“Don’t you think it is strange that such a prosperous tobacco company owner would send only a lone cigar to his lifetime friend, instead of an entire, unopened, carton?”
“I suppose it is strange, but I do not see how a man can die from smoking a cigar. You have gone to far worse extremities and still you stand before me.”
“Indeed...however I do not poison myself with mercury-filled-tobacco. The fine aroma of this Quai D’Orsay has been tarnished by the impurities of mercury. But this is not something a smokeless mind would observe.”
I picked up the parcel gently and sniffed the cigar inside. It hardly smelled like an expensive cigar.
“I believe you have a case Holmes; have you met with a client today?”
“I have. He is a very affluent client who has offered his weight in money to have this incident solved. Sir James Lyre owns a large tobacco farm north of here and several holds in France, and he is much inclined to disprove that he had any implication in the murder of his nephew, Charles. He is an old and diseased man who has confessed to me that he recently wrote a will to leave everything he possesses to his nephew."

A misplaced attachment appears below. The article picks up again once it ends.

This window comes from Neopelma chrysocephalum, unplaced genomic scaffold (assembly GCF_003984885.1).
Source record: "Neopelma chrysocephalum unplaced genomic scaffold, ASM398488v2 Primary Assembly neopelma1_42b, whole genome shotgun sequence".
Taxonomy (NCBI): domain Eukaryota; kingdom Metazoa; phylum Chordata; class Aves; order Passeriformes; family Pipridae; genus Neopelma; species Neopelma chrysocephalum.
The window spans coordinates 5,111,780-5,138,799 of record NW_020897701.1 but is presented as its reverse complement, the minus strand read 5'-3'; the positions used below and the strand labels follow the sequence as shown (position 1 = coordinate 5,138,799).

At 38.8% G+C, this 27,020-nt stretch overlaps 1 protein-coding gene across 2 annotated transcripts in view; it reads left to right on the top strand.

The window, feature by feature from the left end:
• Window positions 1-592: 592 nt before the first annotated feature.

I stared at him from behind the letter and said, “Writing an entire will exclusively for your nephew seems like a gracious-enough reason not to murder him.”
“Precisely, which is why I did not choose Sir Lyre as a thread. That one has been cut and I am left with two others.”
“The sender of the letter and...” I trailed off.
“Ms. Willow. Charles’s sister and Sir Lyre’s niece.”
“This is an intriguing will then,” I suggested. “All endowed to Mr. Willow and no mention for his sister. Are you suggesting there is familial dispute at work here?”
“I am suggesting much more than that, Watson. I myself have no interest in the compensation my client has offered me. I will not even leave this chair to waste my energy with this elementary case for it is already clear to me. I will send a telegram to Sir Lyre explaining the case to him with a request that he not contact me about it again.”
I could not contain my curiosity on how the particulars of this case have been solved so rapidly so I decided to ask Holmes to enlighten me. “And what do you propose happened with this French cigar?”